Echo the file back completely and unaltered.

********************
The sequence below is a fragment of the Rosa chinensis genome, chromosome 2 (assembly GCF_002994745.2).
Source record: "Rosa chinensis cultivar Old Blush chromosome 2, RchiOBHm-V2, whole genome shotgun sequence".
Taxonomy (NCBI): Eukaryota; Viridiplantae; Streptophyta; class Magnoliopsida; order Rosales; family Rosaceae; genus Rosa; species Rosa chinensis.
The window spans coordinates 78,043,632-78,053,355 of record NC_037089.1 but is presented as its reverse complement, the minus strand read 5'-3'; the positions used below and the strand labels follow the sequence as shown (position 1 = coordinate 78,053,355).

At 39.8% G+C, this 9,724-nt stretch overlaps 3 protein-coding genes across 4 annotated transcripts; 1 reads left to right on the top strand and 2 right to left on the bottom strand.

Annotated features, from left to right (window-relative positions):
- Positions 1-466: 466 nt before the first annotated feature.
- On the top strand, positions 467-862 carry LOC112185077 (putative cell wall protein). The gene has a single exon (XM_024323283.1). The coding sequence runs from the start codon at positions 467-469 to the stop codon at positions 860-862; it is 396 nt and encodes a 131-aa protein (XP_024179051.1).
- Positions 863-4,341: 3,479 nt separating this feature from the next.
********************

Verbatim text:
The sequence below is a fragment of the Rosa chinensis genome, chromosome 2 (assembly GCF_002994745.2).
Source record: "Rosa chinensis cultivar Old Blush chromosome 2, RchiOBHm-V2, whole genome shotgun sequence".
Taxonomy (NCBI): Eukaryota; Viridiplantae; Streptophyta; class Magnoliopsida; order Rosales; family Rosaceae; genus Rosa; species Rosa chinensis.
The window spans coordinates 78,043,632-78,053,355 of record NC_037089.1 but is presented as its reverse complement, the minus strand read 5'-3'; the positions used below and the strand labels follow the sequence as shown (position 1 = coordinate 78,053,355).

At 39.8% G+C, this 9,724-nt stretch overlaps 3 protein-coding genes across 4 annotated transcripts; 1 reads left to right on the top strand and 2 right to left on the bottom strand.

Annotated features, from left to right (window-relative positions):
- Positions 1-466: 466 nt before the first annotated feature.
- On the top strand, positions 467-862 carry LOC112185077 (putative cell wall protein). The gene has a single exon (XM_024323283.1). The coding sequence runs from the start codon at positions 467-469 to the stop codon at positions 860-862; it is 396 nt and encodes a 131-aa protein (XP_024179051.1).
- Positions 863-4,341: 3,479 nt separating this feature from the next.